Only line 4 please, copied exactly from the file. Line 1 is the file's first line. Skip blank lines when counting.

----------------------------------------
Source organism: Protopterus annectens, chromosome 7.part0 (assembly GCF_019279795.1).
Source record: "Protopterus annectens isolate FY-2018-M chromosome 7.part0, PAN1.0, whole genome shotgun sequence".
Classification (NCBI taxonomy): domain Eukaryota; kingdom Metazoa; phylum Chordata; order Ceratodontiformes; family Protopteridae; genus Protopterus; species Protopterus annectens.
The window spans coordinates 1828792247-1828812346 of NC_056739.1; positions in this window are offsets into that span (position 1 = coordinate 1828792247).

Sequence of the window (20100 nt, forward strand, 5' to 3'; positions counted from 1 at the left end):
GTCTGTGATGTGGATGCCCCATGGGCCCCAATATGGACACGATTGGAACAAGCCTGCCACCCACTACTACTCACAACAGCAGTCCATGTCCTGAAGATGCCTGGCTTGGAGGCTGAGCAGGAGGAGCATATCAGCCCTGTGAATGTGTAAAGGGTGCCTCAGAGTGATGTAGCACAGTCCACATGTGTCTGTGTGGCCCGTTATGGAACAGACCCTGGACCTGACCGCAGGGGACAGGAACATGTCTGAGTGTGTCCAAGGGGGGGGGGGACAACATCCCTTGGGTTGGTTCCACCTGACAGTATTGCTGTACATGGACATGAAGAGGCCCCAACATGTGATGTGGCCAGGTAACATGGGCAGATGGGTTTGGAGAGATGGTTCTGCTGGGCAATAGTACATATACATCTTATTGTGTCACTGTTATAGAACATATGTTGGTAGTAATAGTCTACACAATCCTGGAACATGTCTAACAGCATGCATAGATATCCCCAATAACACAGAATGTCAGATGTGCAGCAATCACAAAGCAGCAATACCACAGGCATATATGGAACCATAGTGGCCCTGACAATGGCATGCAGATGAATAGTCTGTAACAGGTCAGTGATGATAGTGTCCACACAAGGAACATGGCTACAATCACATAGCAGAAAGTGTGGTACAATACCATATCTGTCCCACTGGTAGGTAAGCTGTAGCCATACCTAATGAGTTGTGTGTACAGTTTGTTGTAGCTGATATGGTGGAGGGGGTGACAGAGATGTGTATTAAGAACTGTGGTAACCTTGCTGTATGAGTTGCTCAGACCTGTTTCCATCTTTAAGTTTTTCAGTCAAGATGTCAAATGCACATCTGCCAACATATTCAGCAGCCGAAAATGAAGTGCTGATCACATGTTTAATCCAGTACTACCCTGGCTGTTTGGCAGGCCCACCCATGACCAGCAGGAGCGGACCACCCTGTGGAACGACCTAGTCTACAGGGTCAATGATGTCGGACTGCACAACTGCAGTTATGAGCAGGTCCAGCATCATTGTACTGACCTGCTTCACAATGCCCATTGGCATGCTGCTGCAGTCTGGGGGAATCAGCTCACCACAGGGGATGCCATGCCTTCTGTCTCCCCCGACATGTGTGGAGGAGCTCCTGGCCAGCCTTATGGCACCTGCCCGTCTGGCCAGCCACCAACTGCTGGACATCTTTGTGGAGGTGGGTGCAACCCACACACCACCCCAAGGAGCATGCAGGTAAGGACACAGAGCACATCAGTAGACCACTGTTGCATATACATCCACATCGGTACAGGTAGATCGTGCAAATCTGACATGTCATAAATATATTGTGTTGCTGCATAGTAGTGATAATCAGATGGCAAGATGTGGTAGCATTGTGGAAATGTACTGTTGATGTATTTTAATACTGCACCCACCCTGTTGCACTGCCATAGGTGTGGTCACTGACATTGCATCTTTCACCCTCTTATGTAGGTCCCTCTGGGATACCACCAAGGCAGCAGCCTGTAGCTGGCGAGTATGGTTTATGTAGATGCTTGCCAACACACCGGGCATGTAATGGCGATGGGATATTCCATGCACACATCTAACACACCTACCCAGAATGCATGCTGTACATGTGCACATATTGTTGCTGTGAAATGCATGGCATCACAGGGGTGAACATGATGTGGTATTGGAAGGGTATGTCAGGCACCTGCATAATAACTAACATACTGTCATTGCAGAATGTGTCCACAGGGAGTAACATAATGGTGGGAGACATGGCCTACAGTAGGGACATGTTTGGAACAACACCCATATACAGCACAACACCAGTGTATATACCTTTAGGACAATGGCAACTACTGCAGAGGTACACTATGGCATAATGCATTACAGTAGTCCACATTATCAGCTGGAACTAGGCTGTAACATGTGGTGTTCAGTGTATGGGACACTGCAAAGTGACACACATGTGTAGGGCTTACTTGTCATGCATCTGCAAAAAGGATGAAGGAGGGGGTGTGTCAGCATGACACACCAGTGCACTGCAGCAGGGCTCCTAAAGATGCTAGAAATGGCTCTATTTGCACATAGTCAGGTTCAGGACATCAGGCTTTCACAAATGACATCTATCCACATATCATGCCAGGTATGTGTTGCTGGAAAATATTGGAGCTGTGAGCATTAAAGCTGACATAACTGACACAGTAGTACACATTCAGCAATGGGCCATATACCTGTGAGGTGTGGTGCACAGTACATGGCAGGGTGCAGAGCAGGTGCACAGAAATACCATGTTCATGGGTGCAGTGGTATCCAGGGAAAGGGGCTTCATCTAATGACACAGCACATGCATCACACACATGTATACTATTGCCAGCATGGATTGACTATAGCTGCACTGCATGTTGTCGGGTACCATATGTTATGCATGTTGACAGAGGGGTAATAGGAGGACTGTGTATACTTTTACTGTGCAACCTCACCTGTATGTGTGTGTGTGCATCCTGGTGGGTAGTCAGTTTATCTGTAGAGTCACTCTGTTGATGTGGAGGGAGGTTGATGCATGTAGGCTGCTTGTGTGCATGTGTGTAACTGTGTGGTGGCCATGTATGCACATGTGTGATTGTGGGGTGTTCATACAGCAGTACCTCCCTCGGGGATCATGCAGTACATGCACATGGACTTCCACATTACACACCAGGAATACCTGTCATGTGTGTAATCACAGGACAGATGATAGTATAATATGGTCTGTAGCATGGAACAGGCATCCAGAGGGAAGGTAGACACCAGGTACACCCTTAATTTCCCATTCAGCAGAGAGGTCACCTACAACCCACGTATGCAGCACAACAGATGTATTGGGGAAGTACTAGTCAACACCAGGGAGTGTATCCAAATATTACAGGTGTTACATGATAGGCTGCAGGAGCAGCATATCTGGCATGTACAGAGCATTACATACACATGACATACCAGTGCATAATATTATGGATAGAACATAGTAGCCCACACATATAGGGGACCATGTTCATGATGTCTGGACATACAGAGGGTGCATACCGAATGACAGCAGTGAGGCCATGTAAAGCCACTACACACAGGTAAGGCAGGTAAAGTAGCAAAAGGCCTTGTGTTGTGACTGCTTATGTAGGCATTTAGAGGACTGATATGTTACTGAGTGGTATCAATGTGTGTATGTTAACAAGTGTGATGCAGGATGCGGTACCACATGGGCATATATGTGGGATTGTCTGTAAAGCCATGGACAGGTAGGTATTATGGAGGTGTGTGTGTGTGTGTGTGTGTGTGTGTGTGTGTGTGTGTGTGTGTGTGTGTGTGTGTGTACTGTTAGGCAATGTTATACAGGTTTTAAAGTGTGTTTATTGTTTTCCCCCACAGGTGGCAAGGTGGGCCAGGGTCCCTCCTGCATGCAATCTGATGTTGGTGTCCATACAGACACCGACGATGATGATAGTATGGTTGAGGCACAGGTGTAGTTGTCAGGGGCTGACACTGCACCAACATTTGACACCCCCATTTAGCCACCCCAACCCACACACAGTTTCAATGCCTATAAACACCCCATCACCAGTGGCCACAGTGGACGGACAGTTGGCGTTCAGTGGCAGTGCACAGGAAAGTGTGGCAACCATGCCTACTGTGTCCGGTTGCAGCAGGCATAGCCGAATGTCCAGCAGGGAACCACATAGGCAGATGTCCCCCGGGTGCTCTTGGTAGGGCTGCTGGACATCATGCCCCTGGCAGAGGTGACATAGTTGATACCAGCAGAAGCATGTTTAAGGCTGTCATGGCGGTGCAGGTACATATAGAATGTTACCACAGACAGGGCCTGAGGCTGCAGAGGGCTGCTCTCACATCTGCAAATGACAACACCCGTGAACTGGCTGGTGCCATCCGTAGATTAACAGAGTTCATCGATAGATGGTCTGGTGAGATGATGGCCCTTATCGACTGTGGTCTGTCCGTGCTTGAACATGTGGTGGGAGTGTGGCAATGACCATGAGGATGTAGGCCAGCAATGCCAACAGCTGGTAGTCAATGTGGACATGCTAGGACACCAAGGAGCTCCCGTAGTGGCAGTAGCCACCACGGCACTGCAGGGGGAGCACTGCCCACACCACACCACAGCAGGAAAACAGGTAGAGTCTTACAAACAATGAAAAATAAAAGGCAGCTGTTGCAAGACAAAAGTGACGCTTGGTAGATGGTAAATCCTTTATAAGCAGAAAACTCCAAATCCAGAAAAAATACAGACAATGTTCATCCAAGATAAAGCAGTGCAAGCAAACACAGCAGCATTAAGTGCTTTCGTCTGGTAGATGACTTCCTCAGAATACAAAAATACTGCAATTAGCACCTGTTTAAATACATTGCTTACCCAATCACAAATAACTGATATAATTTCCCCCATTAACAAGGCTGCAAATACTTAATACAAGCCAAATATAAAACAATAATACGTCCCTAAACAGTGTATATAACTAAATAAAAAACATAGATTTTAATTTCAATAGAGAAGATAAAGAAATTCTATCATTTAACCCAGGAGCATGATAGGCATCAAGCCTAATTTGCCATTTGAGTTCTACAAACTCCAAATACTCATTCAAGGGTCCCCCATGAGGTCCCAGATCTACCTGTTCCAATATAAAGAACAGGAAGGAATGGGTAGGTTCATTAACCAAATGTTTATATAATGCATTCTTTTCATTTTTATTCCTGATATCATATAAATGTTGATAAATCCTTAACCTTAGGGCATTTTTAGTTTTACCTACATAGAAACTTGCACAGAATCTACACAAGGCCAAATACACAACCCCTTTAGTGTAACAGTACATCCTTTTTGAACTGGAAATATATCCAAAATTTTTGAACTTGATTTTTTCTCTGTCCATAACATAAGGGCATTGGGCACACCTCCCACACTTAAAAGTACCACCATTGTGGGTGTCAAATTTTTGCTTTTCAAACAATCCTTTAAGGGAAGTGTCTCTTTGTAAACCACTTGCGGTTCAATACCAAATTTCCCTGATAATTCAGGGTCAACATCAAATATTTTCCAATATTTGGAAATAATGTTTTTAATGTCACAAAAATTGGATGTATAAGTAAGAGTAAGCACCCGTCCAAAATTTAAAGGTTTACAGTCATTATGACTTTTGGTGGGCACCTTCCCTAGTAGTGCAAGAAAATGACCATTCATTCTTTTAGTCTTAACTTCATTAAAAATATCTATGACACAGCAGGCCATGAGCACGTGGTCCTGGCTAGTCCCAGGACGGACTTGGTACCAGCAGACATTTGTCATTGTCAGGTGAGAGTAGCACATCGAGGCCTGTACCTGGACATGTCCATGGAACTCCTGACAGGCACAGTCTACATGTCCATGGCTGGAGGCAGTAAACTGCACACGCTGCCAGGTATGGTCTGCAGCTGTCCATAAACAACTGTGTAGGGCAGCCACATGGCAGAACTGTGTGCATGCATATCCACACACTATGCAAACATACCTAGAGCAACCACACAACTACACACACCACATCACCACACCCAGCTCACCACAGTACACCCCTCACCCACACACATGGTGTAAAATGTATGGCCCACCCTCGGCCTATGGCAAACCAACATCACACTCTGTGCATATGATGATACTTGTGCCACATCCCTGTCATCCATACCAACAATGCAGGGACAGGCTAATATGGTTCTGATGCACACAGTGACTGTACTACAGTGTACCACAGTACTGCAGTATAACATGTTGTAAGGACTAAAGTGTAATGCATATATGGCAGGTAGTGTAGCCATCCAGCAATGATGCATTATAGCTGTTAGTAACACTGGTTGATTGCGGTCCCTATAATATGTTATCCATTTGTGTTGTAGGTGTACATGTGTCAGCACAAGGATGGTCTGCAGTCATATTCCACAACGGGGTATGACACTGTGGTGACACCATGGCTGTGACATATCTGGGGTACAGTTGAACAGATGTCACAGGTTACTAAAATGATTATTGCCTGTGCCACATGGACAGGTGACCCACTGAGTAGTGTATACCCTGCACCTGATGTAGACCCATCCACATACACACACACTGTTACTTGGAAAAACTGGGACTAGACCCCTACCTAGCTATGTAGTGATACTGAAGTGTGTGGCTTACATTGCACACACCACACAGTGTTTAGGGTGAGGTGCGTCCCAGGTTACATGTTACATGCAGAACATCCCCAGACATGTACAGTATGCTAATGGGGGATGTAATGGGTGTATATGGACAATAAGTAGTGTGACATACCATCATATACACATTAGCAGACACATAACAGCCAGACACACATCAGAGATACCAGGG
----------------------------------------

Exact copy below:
The window spans coordinates 1828792247-1828812346 of NC_056739.1; positions in this window are offsets into that span (position 1 = coordinate 1828792247).